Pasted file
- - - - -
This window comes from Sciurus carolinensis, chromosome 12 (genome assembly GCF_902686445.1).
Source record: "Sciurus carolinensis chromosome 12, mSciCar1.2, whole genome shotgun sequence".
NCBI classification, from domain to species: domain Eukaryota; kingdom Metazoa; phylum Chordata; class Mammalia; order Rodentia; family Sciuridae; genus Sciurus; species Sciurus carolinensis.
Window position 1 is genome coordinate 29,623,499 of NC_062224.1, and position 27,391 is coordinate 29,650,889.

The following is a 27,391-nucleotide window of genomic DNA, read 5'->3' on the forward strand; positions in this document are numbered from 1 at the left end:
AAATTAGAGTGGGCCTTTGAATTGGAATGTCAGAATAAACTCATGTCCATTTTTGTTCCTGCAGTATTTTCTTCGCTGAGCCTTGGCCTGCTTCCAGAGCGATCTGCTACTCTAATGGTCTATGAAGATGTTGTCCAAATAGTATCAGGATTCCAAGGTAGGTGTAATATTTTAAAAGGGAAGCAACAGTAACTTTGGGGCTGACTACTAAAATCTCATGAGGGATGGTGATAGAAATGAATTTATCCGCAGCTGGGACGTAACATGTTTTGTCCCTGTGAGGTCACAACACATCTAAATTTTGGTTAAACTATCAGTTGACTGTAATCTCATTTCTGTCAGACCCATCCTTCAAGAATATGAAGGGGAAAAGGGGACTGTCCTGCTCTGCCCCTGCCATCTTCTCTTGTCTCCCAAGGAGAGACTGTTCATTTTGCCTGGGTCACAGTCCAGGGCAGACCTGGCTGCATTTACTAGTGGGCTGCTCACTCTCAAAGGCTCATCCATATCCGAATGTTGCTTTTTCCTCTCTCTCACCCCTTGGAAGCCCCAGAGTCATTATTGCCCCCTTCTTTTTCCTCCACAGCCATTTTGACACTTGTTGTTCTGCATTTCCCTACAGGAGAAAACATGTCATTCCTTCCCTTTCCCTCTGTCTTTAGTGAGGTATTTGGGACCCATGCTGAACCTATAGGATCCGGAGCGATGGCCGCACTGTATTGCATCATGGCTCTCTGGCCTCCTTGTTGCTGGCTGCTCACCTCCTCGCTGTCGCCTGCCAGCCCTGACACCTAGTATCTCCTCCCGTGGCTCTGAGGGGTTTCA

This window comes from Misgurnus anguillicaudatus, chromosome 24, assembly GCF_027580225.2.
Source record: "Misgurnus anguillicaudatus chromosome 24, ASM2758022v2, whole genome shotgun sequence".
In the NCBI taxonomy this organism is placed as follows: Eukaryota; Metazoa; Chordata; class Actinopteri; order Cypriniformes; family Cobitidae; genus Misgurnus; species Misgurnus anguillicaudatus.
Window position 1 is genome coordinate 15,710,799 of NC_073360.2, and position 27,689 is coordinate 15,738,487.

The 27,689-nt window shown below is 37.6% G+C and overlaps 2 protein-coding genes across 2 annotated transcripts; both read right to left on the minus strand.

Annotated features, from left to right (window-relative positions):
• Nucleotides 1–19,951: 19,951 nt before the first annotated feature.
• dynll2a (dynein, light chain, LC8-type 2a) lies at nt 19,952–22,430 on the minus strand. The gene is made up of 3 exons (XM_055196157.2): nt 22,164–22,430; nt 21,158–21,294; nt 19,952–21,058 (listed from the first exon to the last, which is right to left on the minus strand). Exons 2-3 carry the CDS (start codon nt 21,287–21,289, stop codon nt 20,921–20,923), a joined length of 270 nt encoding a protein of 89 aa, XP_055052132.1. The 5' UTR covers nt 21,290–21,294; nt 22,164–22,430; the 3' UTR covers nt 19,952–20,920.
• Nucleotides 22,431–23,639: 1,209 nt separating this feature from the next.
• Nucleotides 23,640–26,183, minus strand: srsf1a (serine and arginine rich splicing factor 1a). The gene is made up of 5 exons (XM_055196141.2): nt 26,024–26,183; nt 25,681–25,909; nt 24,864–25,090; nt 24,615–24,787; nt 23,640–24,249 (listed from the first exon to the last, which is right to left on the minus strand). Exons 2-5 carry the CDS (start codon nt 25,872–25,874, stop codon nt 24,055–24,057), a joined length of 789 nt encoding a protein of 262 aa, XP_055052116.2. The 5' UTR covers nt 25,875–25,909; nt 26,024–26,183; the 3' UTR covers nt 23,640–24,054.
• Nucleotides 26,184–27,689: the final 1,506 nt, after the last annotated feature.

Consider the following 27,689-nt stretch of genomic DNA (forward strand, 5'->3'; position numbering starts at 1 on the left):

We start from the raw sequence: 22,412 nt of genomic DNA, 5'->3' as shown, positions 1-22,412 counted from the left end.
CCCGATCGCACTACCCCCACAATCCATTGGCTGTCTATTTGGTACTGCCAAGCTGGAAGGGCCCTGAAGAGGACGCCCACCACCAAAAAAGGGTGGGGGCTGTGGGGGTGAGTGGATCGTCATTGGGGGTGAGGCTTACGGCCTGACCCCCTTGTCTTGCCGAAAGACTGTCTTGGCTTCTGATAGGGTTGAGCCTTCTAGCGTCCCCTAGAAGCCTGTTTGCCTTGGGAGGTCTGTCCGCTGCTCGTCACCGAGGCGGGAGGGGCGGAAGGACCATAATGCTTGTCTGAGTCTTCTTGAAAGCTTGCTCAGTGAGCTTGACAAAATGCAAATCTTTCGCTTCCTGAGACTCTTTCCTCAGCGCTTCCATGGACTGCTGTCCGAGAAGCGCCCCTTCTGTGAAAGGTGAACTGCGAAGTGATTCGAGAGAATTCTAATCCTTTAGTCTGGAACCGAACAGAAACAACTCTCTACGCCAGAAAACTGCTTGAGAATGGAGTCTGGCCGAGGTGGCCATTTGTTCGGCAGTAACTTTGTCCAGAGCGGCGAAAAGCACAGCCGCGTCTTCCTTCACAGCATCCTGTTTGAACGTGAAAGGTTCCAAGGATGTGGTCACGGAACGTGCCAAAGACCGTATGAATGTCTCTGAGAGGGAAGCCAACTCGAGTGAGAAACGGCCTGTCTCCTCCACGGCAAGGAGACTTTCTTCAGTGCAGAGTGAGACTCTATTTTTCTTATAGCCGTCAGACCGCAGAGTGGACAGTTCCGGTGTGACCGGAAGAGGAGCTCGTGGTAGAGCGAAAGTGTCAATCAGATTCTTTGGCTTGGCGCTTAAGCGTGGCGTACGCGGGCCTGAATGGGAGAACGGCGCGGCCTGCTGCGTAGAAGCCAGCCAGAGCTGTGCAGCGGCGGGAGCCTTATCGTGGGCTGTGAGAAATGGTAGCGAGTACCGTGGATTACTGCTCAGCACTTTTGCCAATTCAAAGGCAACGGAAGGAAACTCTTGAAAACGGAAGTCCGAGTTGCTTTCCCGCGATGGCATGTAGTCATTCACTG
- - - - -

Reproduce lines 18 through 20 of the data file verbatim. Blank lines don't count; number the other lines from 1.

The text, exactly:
Consider the following 27,689-nt stretch of genomic DNA (forward strand, 5'->3'; position numbering starts at 1 on the left):

We start from the raw sequence: 22,412 nt of genomic DNA, 5'->3' as shown, positions 1-22,412 counted from the left end.
CCCGATCGCACTACCCCCACAATCCATTGGCTGTCTATTTGGTACTGCCAAGCTGGAAGGGCCCTGAAGAGGACGCCCACCACCAAAAAAGGGTGGGGGCTGTGGGGGTGAGTGGATCGTCATTGGGGGTGAGGCTTACGGCCTGACCCCCTTGTCTTGCCGAAAGACTGTCTTGGCTTCTGATAGGGTTGAGCCTTCTAGCGTCCCCTAGAAGCCTGTTTGCCTTGGGAGGTCTGTCCGCTGCTCGTCACCGAGGCGGGAGGGGCGGAAGGACCATAATGCTTGTCTGAGTCTTCTTGAAAGCTTGCTCAGTGAGCTTGACAAAATGCAAATCTTTCGCTTCCTGAGACTCTTTCCTCAGCGCTTCCATGGACTGCTGTCCGAGAAGCGCCCCTTCTGTGAAAGGTGAACTGCGAAGTGATTCGAGAGAATTCTAATCCTTTAGTCTGGAACCGAACAGAAACAACTCTCTACGCCAGAAAACTGCTTGAGAATGGAGTCTGGCCGAGGTGGCCATTTGTTCGGCAGTAACTTTGTCCAGAGCGGCGAAAAGCACAGCCGCGTCTTCCTTCACAGCATCCTGTTTGAACGTGAAAGGTTCCAAGGATGTGGTCACGGAACGTGCCAAAGACCGTATGAATGTCTCTGAGAGGGAAGCCAACTCGAGTGAGAAACGGCCTGTCTCCTCCACGGCAAGGAGACTTTCTTCAGTGCAGAGTGAGACTCTATTTTTCTTATAGCCGTCAGACCGCAGAGTGGACAGTTCCGGTGTGACCGGAAGAGGAGCTCGTGGTAGAGCGAAAGTGTCAATCAGATTCTTTGGCTTGGCGCTTAAGCGTGGCGTACGCGGGCCTGAATGGGAGAACGGCGCGGCCTGCTGCGTAGAAGCCAGCCAGAGCTGTGCAGCGGCGGGAGCCTTATCGTGGGCTGTGAGAAATGGTAGCGAGTACCGTGGATTACTGCTCAGCACTTTTGCCAATTCAAAGGCAACGGAAGGAAACTCTTGAAAACGGAAGTCCGAGTTGCTTTCCCGCGATGGCATGTAGTCATTCACTG